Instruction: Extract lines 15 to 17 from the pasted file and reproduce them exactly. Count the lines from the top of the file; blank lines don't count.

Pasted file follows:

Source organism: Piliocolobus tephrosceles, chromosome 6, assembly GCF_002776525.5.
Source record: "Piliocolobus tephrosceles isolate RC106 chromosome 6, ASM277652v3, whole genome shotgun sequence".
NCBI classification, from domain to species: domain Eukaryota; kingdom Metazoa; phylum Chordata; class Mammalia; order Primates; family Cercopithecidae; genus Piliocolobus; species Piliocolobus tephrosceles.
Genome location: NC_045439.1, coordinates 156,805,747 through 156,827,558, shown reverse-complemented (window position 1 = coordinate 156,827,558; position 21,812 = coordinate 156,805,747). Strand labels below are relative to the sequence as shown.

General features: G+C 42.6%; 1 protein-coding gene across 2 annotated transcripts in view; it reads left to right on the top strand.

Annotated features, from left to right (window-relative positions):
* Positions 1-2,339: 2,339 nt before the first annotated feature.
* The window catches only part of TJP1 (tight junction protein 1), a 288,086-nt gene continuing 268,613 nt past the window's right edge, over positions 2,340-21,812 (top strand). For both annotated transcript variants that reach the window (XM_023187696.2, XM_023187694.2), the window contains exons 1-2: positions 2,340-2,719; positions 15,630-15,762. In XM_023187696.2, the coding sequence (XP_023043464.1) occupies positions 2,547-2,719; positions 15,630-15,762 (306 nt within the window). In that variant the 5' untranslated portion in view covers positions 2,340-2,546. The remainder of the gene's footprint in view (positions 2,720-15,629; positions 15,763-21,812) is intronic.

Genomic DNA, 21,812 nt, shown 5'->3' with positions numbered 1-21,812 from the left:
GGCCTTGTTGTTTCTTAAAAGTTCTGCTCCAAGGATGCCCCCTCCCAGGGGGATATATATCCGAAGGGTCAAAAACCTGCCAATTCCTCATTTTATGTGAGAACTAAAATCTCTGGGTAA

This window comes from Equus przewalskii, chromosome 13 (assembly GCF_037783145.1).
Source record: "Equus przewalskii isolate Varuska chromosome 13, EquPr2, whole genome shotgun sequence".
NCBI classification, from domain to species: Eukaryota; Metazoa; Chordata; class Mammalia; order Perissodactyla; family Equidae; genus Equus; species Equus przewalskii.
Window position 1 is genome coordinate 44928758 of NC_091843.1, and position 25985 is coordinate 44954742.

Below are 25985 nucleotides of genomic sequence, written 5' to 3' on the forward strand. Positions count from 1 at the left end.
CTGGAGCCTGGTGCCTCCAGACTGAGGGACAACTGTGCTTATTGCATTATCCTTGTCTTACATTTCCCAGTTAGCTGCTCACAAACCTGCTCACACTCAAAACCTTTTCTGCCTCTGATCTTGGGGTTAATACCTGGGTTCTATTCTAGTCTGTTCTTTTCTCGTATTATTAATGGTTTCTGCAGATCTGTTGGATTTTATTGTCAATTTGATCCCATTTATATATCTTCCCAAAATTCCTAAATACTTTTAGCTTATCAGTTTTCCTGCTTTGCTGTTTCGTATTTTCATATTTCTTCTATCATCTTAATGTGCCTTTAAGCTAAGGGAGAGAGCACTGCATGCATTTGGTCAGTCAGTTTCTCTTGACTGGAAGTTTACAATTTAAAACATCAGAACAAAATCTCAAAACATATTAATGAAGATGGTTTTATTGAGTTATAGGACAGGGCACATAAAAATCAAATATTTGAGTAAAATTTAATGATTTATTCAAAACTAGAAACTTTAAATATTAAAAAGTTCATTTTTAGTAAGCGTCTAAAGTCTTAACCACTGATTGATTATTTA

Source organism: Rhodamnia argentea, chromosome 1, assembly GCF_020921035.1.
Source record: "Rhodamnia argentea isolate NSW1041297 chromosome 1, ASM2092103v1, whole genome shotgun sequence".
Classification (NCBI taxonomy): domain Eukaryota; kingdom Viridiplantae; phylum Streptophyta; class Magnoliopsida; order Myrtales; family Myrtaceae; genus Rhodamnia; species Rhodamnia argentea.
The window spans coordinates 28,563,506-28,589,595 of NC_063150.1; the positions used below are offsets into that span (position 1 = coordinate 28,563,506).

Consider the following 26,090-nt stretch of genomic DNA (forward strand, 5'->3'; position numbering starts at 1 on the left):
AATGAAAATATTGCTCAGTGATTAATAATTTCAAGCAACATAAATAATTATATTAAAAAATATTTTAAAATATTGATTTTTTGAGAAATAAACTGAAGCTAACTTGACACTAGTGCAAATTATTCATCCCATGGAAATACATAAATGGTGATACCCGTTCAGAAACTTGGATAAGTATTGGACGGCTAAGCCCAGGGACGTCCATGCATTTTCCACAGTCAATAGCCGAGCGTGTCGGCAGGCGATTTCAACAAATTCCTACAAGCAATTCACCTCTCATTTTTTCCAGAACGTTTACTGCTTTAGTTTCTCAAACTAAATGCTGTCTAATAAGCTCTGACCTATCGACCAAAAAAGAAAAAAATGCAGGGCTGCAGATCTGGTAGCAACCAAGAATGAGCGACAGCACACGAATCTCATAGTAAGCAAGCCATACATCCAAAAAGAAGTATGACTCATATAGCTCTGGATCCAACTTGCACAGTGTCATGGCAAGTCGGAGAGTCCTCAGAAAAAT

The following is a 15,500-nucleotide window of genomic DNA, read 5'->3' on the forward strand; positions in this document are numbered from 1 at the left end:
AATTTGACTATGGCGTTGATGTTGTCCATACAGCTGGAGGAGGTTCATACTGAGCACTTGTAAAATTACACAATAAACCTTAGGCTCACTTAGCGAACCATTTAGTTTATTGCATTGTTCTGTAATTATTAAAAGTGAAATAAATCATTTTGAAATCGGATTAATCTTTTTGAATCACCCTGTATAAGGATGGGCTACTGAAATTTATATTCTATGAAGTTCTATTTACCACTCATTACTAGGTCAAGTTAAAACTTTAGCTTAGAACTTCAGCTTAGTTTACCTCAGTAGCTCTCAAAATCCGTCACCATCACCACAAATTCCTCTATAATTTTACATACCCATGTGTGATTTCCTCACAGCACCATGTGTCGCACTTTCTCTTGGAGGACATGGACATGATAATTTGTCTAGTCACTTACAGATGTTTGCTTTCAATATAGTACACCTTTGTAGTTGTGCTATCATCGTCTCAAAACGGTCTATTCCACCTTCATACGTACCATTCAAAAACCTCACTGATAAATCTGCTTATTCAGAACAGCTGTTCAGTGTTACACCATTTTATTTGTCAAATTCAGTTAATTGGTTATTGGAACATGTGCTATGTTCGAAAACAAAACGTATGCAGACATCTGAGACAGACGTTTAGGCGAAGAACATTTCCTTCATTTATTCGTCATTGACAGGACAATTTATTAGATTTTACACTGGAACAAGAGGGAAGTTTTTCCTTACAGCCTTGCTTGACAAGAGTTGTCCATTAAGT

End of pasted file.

Below are 25985 nucleotides of genomic sequence, written 5' to 3' on the forward strand. Positions count from 1 at the left end.
CTGGAGCCTGGTGCCTCCAGACTGAGGGACAACTGTGCTTATTGCATTATCCTTGTCTTACATTTCCCAGTTAGCTGCTCACAAACCTGCTCACACTCAAAACCTTTTCTGCCTCTGATCTTGGGGTTAATACCTGGGTTCTATTCTAGTCTGTTCTTTTCTCGTATTATTAATGGTTTCTGCAGATCTGTTGGATTTTATTGTCAATTTGATCCCATTTATATATCTTCCCAAAATTCCTAAATACTTTTAGCTTATCAGTTTTCCTGCTTTGCTGTTTCGTATTTTCATATTTCTTCTATCATCTTAATGTGCCTTTAAGCTAAGGGAGAGAGCACTGCATGCATTTGGTCAGTCAGTTTCTCTTGACTGGAAGTTTACAATTTAAAACATCAGAACAAAATCTCAAAACATATTAATGAAGATGGTTTTATTGAGTTATAGGACAGGGCACATAAAAATCAAATATTTGAGTAAAATTTAATGATTTATTCAAAACTAGAAACTTTAAATATTAAAAAGTTCATTTTTAGTAAGCGTCTAAAGTCTTAACCACTGATTGATTATTTA

Source organism: Rhodamnia argentea, chromosome 1, assembly GCF_020921035.1.